For Alexei: Always Loved, Never Lost

‘Tis better to have loved and lost Sultanov_24911

Than never to have loved at all. 

— from “In Memoriam A.H.H.” by Alfred, Lord Tennyson

When their love was in full bloom just like the lilacs back in Moscow, Dace and Alexei Sultanov would run barefoot through the rain together. They had been two peas in a pod since sweet sixteen. Their joint mantra was “Be Inspired and Inspire Others,” and they lived beyond the brim of life. Both were world-class musicians — Dace with her cello and Alexei with his piano. Alexei won the 1989 Van Cliburn Piano Competition at the age of 19, and this dynamic duo was on top of the world.

Dace describes Alexei as the kind of person who loved everyday life and would make you laugh and cry. “He was not the typical formal, serious musician you think of,” Dace points out. “He magnified his audience performing, and then he took off his tails and put on a T-shirt and did normal fun stuff like a regular guy on the street.” For instance, Alexei loved to cook. Dace calls this his “human side” (as opposed to his reserved musician side) in which he could just be fun, happy, and crazy. From bringing her an armful of flowers in her dormitory just to show how much he cared, to inciting laughter by spontaneously pushing her into the pool fully dressed, Alexei always made Dace feel “dizzy and happy.” As she puts it, “He was so generous and shared everything. He was amazing — that was just his character.”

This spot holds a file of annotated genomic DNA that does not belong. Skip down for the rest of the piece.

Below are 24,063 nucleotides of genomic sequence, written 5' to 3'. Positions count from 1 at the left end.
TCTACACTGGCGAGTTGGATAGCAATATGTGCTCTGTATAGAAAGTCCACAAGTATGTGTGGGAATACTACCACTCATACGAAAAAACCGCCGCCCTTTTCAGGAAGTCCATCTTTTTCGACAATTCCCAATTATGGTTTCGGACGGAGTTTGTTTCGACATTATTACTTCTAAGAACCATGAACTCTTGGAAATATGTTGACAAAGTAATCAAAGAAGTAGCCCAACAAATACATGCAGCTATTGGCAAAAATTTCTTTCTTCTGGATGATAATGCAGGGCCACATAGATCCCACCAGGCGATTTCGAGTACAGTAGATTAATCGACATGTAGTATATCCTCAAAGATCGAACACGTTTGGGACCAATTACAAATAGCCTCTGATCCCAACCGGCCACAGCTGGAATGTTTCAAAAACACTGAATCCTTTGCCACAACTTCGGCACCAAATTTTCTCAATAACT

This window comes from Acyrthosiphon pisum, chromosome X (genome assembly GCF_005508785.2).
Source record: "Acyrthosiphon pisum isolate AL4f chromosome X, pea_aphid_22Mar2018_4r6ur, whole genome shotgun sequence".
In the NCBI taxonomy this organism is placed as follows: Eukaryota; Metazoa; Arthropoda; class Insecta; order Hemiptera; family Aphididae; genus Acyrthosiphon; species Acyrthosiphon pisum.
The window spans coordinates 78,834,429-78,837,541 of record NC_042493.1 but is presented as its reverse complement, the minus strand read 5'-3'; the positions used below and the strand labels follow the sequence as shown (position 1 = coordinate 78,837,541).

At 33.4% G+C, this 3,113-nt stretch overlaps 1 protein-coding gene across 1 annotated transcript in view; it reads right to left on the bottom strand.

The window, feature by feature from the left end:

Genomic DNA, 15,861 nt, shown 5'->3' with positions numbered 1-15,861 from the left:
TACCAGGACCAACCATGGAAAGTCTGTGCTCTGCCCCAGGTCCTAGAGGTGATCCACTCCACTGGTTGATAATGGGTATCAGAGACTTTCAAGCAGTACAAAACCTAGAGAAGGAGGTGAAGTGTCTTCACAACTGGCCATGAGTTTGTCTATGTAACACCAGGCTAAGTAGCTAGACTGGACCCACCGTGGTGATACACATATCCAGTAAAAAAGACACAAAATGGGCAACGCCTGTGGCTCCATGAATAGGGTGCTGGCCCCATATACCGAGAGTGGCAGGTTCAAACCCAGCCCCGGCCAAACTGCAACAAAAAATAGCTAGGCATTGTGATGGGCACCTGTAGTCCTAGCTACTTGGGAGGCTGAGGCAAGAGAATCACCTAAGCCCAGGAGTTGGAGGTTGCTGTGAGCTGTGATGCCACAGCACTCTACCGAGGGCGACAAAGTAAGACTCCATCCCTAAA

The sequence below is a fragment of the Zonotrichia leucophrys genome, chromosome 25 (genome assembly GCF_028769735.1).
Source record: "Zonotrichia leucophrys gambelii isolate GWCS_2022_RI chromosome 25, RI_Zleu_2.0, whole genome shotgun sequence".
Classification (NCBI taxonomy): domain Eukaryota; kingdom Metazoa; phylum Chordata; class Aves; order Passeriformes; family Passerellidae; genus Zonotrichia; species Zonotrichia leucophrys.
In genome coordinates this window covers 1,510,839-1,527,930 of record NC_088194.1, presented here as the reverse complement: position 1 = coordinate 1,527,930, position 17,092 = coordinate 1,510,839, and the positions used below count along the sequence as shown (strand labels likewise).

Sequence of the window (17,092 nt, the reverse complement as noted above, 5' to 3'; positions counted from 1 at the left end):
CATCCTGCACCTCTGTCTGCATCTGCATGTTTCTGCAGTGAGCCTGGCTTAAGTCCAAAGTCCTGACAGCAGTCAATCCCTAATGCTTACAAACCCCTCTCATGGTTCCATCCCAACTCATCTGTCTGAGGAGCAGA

Sultanov_166On the other hand, Dace depicts Alexei as a passionately magnificent, out-of-this world guy as a musician. “He would always have this fire resonating from him and once he touched the piano keys, just like a wizard, Alexei would create these magical moments where the listener is transformed to surreal universes,” she remembers. “You could feel a connection with different worlds and powers coming out of his fingers. It was unexplainable, powerful, passionate — every time you heard him play you were mesmerized.” Dace says Alexei’s music was so amazing that you didn’t believe what you were hearing because it didn’t sound real. “Every time he would perform he would give 120 percent to his audience,” she adds. “He said even if one person is in the audience, you should play for that one person like there are 1,000 people. Each individual counts and is there to listen and be inspired by you.” Dace admits that after Alexei played they would even forget about their disagreements — like everything had dissolved and nothing else was worth it.

Then in 2001 Alexei was struck with a serious illness that paralyzed the left side of his body, his left hand — and his music. He suffered strokes and was in a coma for so long that it was uncertain whether he would survive or not. Dace recalls that when he did wake up, Alexei was hit with the heartbreaking reality that he could no longer walk or talk. His illness also rendered him speechless in more than just the literal sense, leaving his piano silent along with him. “It transformed his whole life in a different dimension for us because it was a new world of recovering, surviving, and re-learning a lot of things because his brain was so severely damaged,” Dace explains. “He did not want to touch the piano — he was too devastated.”